According to FINRA, Muirhead consented the entry of findings that he failed to respond to FINRA’s requests for documents during its investigation into allegations that Muirhead engaged in unapproved private securities transactions and misused customer funds.  The providing of loans or selling of notes and other investments outside of a brokerage firm constitutes impermissible private securities transactions – a practice known in the industry as “selling away”.  At this time it unclear the nature and scope of Muirhead’s outside business activities and private securities transactions.  Often times, brokers sell promissory notes and other investments through side businesses as accountants, lawyers, or insurance to clients of those side practices.

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shutterstock_186471755The Financial Industry Regulatory Authority (FINRA) sanctioned broker James Moniz (Moniz) concerning allegations that while registered with Signator Investors, Inc. (Signator) Moniz made unsuitable recommendations to a married couple that they purchase a Variable Universal Life insurance policy (VUL) on the husband’s life and use the proceeds of a reverse mortgage to purchase a variable annuity and open a managed investment account. According to FINRA, after the insurance company questioned the VUL application, Moniz caused the application to be re-submitted with changed or added information without first informing the customers of his actions. FINRA found that Moniz also inaccurately represented the source of funds for the variable annuity and managed account.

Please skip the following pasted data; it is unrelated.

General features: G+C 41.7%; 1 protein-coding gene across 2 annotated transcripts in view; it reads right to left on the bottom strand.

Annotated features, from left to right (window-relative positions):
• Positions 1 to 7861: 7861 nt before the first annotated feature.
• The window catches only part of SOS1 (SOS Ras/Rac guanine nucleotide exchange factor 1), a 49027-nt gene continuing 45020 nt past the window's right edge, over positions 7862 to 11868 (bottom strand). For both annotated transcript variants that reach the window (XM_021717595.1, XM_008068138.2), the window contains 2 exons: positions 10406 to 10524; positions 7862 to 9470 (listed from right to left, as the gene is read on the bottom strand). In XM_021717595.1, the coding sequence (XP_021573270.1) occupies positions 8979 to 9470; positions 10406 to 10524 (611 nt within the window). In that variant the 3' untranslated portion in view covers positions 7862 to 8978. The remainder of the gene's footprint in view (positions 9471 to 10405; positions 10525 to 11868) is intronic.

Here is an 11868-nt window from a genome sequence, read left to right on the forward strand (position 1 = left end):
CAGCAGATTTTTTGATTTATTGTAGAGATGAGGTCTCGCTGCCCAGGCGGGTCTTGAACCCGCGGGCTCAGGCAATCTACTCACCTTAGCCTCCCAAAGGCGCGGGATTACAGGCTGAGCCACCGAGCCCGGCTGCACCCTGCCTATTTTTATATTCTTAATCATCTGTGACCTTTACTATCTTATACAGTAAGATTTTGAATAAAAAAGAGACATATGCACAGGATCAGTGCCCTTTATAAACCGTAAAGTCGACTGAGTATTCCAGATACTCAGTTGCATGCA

VUL are complex dual part insurance and investment products that investors must fully understand the risks and benefits of prior to investing. One feature of a VUL policy is that the owner can allocate a portion of his premium payments to a separate sub-account that can be used to grow in value through investments. The other part of the investment is the life insurance policy where the policies monthly charges including a cost of insurance charge and administrative fees are deducted from the policy’s cash value. The cash value of the policy may increase or decrease based on the performance of the selected investments. However, customers must be careful in purchasing VULs because the policy terminates, or lapses, if at any time the net cash surrender value is insufficient to pay the monthly cost deductions. When the policy terminates the remaining cash value becomes worthless.

Given the costs involved in purchasing VULs, brokers must be careful to ensure that the recommendation to invest in VULs is suitable for the client. While an investor may be able to afford the initial purchase price of the policy it may be too expensive for the client to continue to make premium contributions over time causing the policy to lapse.